Not to confuse the issue, there is a lot to be said about these artists and a lot to be said about why they are positioned together. Yet the difference between artists who may have directly influenced one another, and artists who have some kind of structural relationship to one another—an affinity—based on aesthetic appreciation, is not exactly the same. I believe there is the possibility to unwittingly engender a certain distortion of history if this distinction is not made clear. Unfortunately, this has become clear in a wide range of exhibitions in recent years, from Matisse and Picasso, to Barney and Beuys, and Pissarro and Cezanne, among others. Still, there can be no hard-and-fast or black-and-white distinctions to be made. One might claim, for example, that Matisse and Picasso did not exactly travel in the same circles, but they lived at the same time and were certainly aware of one another’s presence. Matthew Barney’s relation to Beuys is something else, perhaps more aesthetic (anti-aesthetic?) than personal; nonetheless, I found this pairing problematic, largely based on the absence of cynicism in Beuys, to which Barney seems largely susceptible. Pissarro and Cezanne had some cogency, but I was disturbed that the infrequent overlapping of these two Impressionists seemed to put them on the same qualitative level, which is simply not the case. Such comparisons seem to have become increasingly apparent. In some cases (not all), the comparison of one major figure with another lesser figure—particularly if the former is deceased and the latter is still in the throes of a career—is questionable, and perhaps more involved with marketing than actual art history. But the case for Soutine and Bacon is not that. It is something else. They are two great painters with raging visions of the human condition that stagger both eye and mind, and that reach the heart before grabbing you by the throat, making it difficult to breathe. Both artists confront us with dark realities that most of us realize somewhere down deep—or, as my Welsh friend says, “down there”—meaning, as Jacques Lipchitz once claimed to H. H. Arneson: art is something you feel in your bowels. Soutine / Bacon is a comparative exhibition – based more on affinities than influences, I would say—but still manages to hold an unmatched and unforgiving intensity, a howl beyond sensation, a turgid force beyond the spectacle. This is a show not for the faint of heart, but for romantic socialists and billionaire investors alike. The breach between the two may somewhere find a meeting ground on these premises.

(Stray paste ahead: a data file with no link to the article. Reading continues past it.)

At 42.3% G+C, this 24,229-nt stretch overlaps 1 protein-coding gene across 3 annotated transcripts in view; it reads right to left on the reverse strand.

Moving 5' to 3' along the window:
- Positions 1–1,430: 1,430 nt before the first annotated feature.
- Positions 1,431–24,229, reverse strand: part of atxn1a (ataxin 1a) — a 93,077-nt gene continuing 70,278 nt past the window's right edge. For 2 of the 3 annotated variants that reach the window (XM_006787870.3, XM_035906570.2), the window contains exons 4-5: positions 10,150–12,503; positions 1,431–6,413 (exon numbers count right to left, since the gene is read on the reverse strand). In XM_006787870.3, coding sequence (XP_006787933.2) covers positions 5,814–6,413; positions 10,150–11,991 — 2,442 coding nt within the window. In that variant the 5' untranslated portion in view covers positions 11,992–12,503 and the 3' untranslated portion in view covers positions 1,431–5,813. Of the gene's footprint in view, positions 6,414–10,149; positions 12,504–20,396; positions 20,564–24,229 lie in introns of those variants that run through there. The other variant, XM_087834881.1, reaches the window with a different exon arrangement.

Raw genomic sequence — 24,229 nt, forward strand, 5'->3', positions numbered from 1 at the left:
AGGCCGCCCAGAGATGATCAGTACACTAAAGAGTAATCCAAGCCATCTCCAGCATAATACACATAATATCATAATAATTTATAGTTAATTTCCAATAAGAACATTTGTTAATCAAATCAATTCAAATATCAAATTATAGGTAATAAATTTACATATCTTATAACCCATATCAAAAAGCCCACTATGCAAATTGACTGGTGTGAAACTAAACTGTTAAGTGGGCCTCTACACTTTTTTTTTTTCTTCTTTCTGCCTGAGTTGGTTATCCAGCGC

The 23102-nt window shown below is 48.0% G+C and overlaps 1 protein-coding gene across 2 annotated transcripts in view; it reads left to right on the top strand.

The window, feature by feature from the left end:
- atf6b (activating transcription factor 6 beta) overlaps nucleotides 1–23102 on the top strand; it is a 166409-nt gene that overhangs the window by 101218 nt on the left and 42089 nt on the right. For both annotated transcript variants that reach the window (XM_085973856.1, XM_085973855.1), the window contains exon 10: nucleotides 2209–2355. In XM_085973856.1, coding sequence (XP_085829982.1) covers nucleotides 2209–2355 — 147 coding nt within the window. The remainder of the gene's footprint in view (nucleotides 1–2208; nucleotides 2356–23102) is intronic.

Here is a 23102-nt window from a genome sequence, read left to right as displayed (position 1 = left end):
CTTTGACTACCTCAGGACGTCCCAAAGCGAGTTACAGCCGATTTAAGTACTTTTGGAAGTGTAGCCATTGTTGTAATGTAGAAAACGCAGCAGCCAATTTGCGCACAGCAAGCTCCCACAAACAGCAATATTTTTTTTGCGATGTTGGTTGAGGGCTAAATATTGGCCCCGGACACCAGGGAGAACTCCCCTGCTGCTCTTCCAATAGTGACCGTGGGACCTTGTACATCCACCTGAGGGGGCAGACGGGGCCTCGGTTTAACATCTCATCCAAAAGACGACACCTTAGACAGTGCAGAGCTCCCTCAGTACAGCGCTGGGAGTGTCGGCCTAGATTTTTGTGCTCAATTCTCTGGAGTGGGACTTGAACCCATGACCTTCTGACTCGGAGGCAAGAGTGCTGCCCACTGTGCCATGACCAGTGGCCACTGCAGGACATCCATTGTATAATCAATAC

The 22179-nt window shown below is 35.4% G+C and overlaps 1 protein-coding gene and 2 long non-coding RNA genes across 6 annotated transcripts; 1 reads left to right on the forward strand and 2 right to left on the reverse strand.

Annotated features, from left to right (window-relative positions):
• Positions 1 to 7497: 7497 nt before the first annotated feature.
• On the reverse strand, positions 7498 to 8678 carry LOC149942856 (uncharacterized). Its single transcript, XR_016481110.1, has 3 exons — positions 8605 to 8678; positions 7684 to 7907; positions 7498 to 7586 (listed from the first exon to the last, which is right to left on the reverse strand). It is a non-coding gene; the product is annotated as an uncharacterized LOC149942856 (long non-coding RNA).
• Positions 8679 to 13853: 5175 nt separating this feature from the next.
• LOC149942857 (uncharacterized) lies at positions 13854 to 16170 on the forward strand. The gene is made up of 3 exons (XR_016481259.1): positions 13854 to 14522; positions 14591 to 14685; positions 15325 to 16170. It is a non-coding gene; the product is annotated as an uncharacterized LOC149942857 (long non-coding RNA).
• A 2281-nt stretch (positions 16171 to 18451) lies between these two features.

ContributorRobert C. Morgan
Robert C. Morgan is a writer, international art critic, curator, poet, lecturer, and artist. His most recent book is Clement Greenberg: Late Writings (2003). He holds both an MFA in Sculpture and a Ph.D. in Art History. He is currently Adjunct Professor of Fine Art at Pratt Institute.